This court declined to consider claims raised for the first time on appeal. [73-74, 79, 85-86]
Evidence presented at the trial of a subcontractor's claim against the surety of a general contractor amply supported the judge's conclusion that the surety had failed to effectuate a prompt, fair, and equitable settlement of a claim after liability had become reasonably clear, in violation of G. L. c. 176D, s. 3 (9) (f), and had compelled the subcontractor to initiate litigation to recover the amount due by failing to timely present an offer to settle and by subsequently making an inadequate settlement offer, in violation of G. L. c. 176D, s. 3 (9) (g) [74-78]; further, the evidence of these violations, as well as of other conduct by the surety, warranted the judge's conclusion that the surety wilfully or knowingly engaged in unfair business practices proscribed by G. L. c. 93A, s. 11 [78-79].
In an action brought under G. L. c. 93A for a surety's unfair business practices in settling a surety bond claim against it, in which the judge found that the surety had acted knowingly or wilfully in violation of the statute, the judge applied the correct measure of damages (i.e., doubling the amount of the judgment entered against the surety on the underlying surety bond claim) and correctly included the interest and attorney's fees components of the judgment in the amount of damages subject to multiplication. [81-85]
A trial court judge properly denied a defendant's motion for a new trial or, in the alternative, a rehearing, on an issue not challenged by the defendant at trial. 
CIVIL, ACTION commenced in the Superior Court Department on May 11, 1992.
Claims under G. L. c. 93A were heard by Daniel F Toomey, J., and motions to amend the judgment and for a new trial were heard by him.
The Supreme Judicial Court granted an application for direct appellate review.
Anthony R. Zelle (Michael D. Lurie & Mark Holtschneider with him) for United States Fidelity & Guaranty Company.
Gerald L Katz, of Virginia (Eric B. Travers, of Virginia, & Carol Frisoli with him) for the defendant.
MARSHALL, C.J. At issue in this appeal is the validity of a substantial punitive judgment entered against United States Fidelity and Guaranty Company (USF&G) in favor of J & S Insulation, Inc. (J&S). J&S was a subcontractor to R.W. Granger & Sons, Inc. (Granger), the general contractor on construction work at Logan Airport, for whom USF&G was the surety. See G. L. c. 149, s. 29 [Note 2]. The punitive damages were awarded after a judge in the Superior Court concluded that USF&G had wilfully and knowingly violated G.L. c. 93A in the wake of a jury verdict against Granger on a breach of contract claim by J&S.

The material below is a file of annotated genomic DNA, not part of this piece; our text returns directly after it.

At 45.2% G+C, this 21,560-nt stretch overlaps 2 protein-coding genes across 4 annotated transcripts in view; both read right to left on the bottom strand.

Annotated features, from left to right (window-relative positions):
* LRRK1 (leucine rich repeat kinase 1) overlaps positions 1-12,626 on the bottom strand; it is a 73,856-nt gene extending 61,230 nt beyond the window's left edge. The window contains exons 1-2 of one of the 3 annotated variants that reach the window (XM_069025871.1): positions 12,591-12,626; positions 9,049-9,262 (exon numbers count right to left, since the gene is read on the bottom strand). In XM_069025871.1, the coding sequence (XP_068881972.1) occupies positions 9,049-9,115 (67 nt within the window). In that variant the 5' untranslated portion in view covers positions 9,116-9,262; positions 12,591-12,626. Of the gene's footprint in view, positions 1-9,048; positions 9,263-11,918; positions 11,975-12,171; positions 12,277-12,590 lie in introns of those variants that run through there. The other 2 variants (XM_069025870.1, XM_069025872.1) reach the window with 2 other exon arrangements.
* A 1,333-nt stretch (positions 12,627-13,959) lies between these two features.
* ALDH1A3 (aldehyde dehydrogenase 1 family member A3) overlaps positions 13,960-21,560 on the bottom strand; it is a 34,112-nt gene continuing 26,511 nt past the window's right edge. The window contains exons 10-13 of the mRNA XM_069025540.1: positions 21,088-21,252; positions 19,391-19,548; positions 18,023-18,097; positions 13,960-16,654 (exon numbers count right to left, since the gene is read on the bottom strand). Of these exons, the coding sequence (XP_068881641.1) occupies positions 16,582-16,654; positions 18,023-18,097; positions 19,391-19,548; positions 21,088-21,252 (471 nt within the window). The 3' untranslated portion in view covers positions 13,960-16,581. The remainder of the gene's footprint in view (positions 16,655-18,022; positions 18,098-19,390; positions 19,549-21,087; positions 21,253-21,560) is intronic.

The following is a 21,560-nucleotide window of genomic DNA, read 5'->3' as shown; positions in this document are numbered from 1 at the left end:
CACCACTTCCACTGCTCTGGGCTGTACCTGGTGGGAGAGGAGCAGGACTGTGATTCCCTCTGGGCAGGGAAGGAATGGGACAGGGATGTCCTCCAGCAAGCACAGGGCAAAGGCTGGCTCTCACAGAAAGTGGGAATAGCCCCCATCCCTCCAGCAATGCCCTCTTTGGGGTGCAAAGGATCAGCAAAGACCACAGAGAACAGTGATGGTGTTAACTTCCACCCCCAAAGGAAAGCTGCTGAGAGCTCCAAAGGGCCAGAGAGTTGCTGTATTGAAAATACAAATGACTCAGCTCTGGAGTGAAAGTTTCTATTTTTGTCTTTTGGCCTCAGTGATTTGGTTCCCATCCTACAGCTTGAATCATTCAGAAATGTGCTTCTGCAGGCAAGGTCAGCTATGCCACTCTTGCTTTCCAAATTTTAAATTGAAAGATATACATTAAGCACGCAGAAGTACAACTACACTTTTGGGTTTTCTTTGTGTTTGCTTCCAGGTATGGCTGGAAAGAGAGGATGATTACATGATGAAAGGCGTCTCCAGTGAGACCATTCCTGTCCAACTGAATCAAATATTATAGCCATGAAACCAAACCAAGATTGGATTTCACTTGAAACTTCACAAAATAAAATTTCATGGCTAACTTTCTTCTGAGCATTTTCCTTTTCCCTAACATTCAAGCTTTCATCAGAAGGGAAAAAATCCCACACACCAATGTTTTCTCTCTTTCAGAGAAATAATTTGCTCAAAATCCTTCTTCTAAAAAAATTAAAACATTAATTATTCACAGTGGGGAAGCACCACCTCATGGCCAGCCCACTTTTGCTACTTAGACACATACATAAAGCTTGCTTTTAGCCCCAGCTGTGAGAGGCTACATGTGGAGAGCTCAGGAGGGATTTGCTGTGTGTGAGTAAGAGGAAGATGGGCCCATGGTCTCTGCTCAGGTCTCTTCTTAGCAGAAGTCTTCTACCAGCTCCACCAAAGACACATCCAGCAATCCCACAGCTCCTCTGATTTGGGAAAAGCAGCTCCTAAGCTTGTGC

On appeal, USF&G argues that the judge effed in (1) ruling that USF&G wilfully or knowingly committed unfair or deceptive business practices in violation of G. L. c. 93A; (2) us-
ing the underlying judgment against it under G. L. c. 149, s. 29, as the basis for calculating J&S's double damages under G. L.c. 93A; and (3) awarding "facially unreasonable" attorney's fees to J&S on its G. L. c. 93A claim. USF&G also appeals from the judge's denial of its posttrial motions and its motion for a new trial or rehearing to determine J&S's attorney's fees. We affirm in all respects the judgment against USF&G and the denial of its posttrial motions for relief.
1. Background. The circumstances giving rise to the punitive damages award are these. In May, 1992, Granger sued J&S seeking damages for breach of the Logan Airport subcontract. J&S counterclaimed to like effect, adding a claim that by wrongfully withholding payments from J&S, Granger had violated G. L. c. 93A, s. 11. At the same time, J&S asserted a counter-claim under G. L. c. 149, s. 29, against USF&G alleging that USF&G was liable to J&S on the surety bond to the same extent that Granger was liable to it on the subcontract.
A jury trial on the contract claims between Granger and J&S was conducted in October, 1994. The trial judge reserved for later adjudication, without a jury, J&S's claim against Granger under G. L. c. 93A, and its claim against USF&G under G. L. c. 149. On October 26, 1994, a jury returned a $203,867.31 verdict against Granger in favor of J&S. Some ten months later, on September 6, 1995, judgment entered against Granger in the amount of $307,527.31, the amount of the verdict with interest. That same day, judgment entered in favor of J&S against USF&G as surety pursuant to G. L. c. 149, s. 29, in the amount of $410,245.83, the amount of the verdict, interest, and statutory attorney's fees. We explain later the significance of those judgments.
In order to explain our rulings on USF&G's various challenges to the punitive judgment against it, we now summarize in greater detail the procedural events that followed the October, 1994, jury verdict against Granger on J&S's subcontract claim. Following the jury verdict, J&S immediately made demand on USF&G for payment "on account consistent with the jury verdict." J&S also inforined USF&G that it would separately "deal with" the issue of attorney's fees and costs recoverable under G. L. c. 149, s. 29. J&S, receiving no response from
USF&G, filed a motion seeking entry of judgment against USF&G, as surety, including treble damages for violations of G. L. c. 93A, s. 11, and G. L. c. 176D. At that time J&S's only claim pending against USF&G was the G. L. c. 149, s. 29, surety claim.